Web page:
And revisiting The Triptych, I began to research the deeper cuts from the mix and found one funky track, Billy Hawk’s “O’ Baby (I Believe I’m Losing You)” appears on a sublabel comp of BGP (Beat Goes Public) Records. The label has issued three series that look worth a listen.

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Super Breaks is a set of six double LPs and albums showcasing essential funk, soul, jazz samples, and breakbeats. There is also the SuperFunk series of twelve releases and a third set of four albums branded as Funk Soul Sisters. These might be just what I’m after for more deep cuts.

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Another of my favorite classic Jelly mixes, Breezeblock – 20th September 1999, includes the Public Enemy / Herb Alpert mashup, “Rebel Without A Pause (Whipped Cream Mix)” which a quick search revealed was by The Evolution Control Committee, Mark Gunderson’s plunderphonics project. Mark collaborated with The Bran Flakes on the Raymond Scott Rewired project issued by Basta Records which I absolutely must check out, along with a deeper exploration of other related artists like Emergency Broadcast Network, Escape Mechanism, The Tape-beatles, as well as my complete archives of the works of Negativland, John Oswald, and selected works from People Like Us (who collaborated with Matmos and Wobbly).

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It’s truly remarkable to live in a time when a few simple Google searches yield days of rewarding listening. Here’s my Lemon Jelly and related album collection to date, in addition to the 129 digital albums and DJ sessions I’ve collected that are so generously shared among fellow Jellyheads.

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Finest Examples of Where Music Meets Design (3 of 3)

Underworld’s Dubnobasswithmyheadman was a milestone in the history of electronic music. It was the first thing I’d ever heard that wasn’t top 40 pop radio and it blew my mind.  If “Born Slippy” (yes, that song from Trainspotting) is all you know of Underworld, do yourself a favor and give “Dark and Long,” “Dirty Epic” and “Cowgirl” a solid listen.  The most accurate term I’ve found for this album so far has been “progressive house” and if you follow the evolution of their sound from their synth-pop beginnings in ’78 to their 2011 album, Barking you’ll see what I mean.  Dubnobass has only gotten better with age.

Just as Lemon Jelly’s art is created by Airside, Karl Hyde (half of Underworld) works for a similarly innovative design collective called Tomato.  The team is responsible for Underworld’s incredible typographical album art. The very first moment I saw this album I knew I had to pursue a degree in the field of graphic design, and I’ve never looked back. 261 Underworld releases later, it’s led me to delve deep into the history of ambient and electronic music, studying everything from Satie and Stockhausen to Cage and Eno and a thousand other artists.   This album changed my life.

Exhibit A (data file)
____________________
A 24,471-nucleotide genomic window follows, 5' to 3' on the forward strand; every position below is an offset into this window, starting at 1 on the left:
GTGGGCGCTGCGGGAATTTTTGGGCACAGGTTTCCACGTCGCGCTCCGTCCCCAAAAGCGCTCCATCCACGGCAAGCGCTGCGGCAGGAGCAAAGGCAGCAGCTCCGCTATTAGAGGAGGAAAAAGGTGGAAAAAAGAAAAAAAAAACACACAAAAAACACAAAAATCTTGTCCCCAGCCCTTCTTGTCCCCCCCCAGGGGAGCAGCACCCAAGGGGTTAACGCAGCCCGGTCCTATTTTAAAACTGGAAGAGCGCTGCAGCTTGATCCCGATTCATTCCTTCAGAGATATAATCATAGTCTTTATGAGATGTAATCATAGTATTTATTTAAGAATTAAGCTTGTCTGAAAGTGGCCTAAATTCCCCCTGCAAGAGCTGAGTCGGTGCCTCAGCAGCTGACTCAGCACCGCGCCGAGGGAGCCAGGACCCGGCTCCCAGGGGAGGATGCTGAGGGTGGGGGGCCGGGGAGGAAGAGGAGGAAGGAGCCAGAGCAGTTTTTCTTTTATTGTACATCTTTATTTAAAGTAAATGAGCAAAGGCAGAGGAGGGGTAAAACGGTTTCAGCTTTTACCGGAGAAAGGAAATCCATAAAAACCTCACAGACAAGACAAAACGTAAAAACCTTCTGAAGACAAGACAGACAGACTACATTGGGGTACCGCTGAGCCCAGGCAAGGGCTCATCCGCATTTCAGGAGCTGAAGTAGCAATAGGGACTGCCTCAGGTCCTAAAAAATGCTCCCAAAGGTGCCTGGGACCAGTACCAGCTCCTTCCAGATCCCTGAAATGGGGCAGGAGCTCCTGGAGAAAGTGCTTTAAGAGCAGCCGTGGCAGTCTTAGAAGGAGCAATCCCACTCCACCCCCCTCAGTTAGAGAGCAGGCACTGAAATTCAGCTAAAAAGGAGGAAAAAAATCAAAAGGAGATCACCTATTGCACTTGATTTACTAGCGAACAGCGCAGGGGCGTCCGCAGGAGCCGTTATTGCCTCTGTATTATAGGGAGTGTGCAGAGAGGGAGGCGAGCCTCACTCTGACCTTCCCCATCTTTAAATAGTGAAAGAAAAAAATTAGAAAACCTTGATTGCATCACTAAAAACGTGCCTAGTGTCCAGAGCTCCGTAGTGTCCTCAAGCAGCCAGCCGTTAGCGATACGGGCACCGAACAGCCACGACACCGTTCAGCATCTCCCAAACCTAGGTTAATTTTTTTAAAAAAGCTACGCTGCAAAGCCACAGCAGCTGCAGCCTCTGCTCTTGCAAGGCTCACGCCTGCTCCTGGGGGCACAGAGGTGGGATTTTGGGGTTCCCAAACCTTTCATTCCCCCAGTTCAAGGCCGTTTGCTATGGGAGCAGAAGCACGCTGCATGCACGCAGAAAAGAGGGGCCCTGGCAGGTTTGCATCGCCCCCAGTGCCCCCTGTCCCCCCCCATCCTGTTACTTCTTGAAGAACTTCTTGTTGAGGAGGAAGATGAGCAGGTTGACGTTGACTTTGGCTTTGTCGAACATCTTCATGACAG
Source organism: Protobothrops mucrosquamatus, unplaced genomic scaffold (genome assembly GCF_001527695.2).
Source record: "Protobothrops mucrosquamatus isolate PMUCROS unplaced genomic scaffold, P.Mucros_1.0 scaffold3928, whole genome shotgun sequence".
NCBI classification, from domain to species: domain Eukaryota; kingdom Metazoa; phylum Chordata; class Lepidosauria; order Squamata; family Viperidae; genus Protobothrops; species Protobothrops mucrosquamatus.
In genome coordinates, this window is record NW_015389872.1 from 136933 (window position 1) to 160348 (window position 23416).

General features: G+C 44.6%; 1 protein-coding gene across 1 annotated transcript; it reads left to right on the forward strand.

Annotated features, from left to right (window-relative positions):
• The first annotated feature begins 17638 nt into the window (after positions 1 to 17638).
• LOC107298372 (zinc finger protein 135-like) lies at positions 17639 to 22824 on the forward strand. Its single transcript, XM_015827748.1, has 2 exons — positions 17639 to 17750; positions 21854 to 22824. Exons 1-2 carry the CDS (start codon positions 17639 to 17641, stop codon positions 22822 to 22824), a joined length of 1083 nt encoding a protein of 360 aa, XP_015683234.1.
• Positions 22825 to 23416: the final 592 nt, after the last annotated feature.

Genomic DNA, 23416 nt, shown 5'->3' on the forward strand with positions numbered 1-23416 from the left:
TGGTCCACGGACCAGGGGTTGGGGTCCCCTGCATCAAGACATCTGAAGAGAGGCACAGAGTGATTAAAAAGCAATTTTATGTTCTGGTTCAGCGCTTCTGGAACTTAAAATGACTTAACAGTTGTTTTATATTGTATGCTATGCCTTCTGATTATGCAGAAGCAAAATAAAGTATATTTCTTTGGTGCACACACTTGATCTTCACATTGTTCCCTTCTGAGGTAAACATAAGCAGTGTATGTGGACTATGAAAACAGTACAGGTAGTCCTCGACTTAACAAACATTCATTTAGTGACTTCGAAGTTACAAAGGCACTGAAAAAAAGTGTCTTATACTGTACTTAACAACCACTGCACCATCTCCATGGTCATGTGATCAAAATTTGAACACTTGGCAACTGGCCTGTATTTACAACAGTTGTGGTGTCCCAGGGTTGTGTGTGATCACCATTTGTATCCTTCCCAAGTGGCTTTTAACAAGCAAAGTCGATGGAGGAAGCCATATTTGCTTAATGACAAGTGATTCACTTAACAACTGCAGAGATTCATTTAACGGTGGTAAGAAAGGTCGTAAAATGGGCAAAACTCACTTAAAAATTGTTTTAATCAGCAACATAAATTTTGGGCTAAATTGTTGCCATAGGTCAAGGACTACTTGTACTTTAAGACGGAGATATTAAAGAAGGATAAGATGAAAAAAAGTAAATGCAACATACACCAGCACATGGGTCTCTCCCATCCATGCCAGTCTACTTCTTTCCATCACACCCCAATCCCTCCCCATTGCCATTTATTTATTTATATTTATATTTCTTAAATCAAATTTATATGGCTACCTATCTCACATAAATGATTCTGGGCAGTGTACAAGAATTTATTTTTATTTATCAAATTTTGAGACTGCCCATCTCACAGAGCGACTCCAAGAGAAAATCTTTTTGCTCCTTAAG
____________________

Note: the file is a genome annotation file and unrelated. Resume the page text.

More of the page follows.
Here is the elusive 1993 video for “Cowgirl,” from the Footwear Repairs by Craftsmen at Competitive Prices VHS.

Click here to view my photos of the album’s glorious packaging.

Published in: on February 24, 2012 at 12:13 am  Leave a Comment  
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Finest Examples of Where Music Meets Design (2 of 3)

Coming in second place for my all time favorite album designs is Lost Horizons, also by Lemon Jelly.  (Don’t worry – I promise I’ve saved the #1 slot for another wonderful duo.)

Upon hearing a track from this album playing in an indie record shop back in 2002, I promptly purchased both of their CDs.  Over the next ten years I’d pick up 90 of their live shows, 7″ singles, and now finally the two albums that got me started, on vinyl (at last!)

The triple gatefold artwork was originally available as a beautiful 50″ print suitable for framing.  I hope to one day have it on my wall.

For a taste of their style both musically and graphically check out Airside’s video for the song I heard in the shop – “Nice Weather For Ducks.”

Click here to view my photos of the album’s glorious packaging.

Published in: on February 24, 2012 at 12:05 am  Leave a Comment  
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Finest Examples of Where Music Meets Design (1 of 3)

I wanted to present three albums which not only have outstanding music but also feature exceptional design concepts in their packaging.

Coming in third in my all time favorite album designs is Lemonjelly.ky.

I’ve been after this record for years and today it’s finally mine!

After the release of Lemon Jelly’s first three EPs, Lemonjelly.ky debuted in 2000 as their first proper album.   A declarative sticker on the cover proclaimed, ” if you already own these EPs there is NO REASON for you to buy this product.”

Reviewers often compare their blissful electronic sound to the likes of Zero 7, Boards of Canada and Mr. Scruff, but what separates Lemon Jelly from other groups is their creative edge and the fact that you just can’t stay in a bad mood when listening to them.

The packaging for every one of their albums and singles were designed by Fred Deakin (half of Lemon Jelly) and his award-winning design company, Airside.  Their colorful style is instantly recognizable wherever it appears, from print ads to music videos.

Below are a few tracks from the album.

Click here to view my photos of the album’s glorious packaging.

Published in: on February 24, 2012 at 12:02 am  Leave a Comment